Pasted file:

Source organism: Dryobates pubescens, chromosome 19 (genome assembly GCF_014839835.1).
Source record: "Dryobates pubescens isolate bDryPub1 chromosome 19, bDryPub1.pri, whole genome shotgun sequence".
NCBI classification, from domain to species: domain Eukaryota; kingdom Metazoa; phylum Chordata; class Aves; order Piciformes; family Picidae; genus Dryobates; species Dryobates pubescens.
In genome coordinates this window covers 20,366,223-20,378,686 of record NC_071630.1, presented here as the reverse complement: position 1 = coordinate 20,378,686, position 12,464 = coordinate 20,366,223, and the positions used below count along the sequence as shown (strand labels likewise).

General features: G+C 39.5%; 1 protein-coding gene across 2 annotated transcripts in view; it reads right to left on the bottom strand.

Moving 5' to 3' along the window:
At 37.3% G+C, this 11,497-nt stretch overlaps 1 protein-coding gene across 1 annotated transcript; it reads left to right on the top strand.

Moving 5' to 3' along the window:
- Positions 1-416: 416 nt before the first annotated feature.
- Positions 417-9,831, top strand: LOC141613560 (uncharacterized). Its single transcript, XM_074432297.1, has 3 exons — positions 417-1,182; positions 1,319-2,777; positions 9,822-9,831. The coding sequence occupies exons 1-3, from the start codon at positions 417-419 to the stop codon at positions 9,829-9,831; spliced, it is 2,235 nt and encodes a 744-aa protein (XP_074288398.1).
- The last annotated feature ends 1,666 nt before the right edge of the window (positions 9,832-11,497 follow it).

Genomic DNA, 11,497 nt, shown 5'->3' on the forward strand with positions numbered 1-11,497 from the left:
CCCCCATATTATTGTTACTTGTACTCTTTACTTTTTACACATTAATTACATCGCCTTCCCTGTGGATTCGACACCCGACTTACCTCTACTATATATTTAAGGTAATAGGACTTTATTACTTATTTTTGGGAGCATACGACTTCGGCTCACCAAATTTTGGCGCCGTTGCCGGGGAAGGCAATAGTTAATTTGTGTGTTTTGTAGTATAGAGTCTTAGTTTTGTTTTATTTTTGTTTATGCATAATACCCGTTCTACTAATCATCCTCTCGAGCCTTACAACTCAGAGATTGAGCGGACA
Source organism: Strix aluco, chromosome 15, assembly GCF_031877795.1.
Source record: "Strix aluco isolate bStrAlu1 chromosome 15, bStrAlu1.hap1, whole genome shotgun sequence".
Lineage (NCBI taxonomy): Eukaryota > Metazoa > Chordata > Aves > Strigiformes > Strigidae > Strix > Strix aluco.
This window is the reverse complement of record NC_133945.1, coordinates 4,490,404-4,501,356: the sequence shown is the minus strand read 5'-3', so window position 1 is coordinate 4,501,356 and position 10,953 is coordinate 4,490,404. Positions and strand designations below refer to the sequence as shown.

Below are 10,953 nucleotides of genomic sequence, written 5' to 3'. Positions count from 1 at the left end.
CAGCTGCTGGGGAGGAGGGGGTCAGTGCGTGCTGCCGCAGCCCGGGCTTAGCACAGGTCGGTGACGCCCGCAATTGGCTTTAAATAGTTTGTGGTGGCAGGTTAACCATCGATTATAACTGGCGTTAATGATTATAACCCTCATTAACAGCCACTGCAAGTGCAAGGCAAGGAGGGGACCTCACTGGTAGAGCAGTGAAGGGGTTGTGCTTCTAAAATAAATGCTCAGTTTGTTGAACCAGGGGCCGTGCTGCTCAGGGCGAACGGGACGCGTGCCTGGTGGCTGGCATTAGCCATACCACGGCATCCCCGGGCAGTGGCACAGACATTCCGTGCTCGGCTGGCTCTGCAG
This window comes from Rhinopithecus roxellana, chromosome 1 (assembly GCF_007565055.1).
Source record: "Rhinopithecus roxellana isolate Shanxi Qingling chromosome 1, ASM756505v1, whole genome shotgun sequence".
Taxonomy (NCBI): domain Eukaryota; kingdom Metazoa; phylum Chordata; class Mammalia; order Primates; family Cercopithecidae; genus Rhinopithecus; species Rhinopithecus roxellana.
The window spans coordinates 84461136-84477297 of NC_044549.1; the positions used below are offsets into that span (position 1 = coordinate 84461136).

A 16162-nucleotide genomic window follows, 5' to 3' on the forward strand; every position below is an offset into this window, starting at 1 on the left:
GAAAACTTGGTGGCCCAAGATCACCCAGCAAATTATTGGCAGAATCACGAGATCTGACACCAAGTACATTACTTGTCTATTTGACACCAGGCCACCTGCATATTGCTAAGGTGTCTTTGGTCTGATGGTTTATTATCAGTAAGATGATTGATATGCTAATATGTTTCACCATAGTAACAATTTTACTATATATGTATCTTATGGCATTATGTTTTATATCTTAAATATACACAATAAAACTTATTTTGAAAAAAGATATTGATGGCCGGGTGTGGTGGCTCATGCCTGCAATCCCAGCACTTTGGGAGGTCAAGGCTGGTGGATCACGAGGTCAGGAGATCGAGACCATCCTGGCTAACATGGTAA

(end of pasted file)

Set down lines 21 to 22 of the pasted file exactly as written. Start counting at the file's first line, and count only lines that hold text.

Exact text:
Source record: "Rhinopithecus roxellana isolate Shanxi Qingling chromosome 1, ASM756505v1, whole genome shotgun sequence".
Taxonomy (NCBI): domain Eukaryota; kingdom Metazoa; phylum Chordata; class Mammalia; order Primates; family Cercopithecidae; genus Rhinopithecus; species Rhinopithecus roxellana.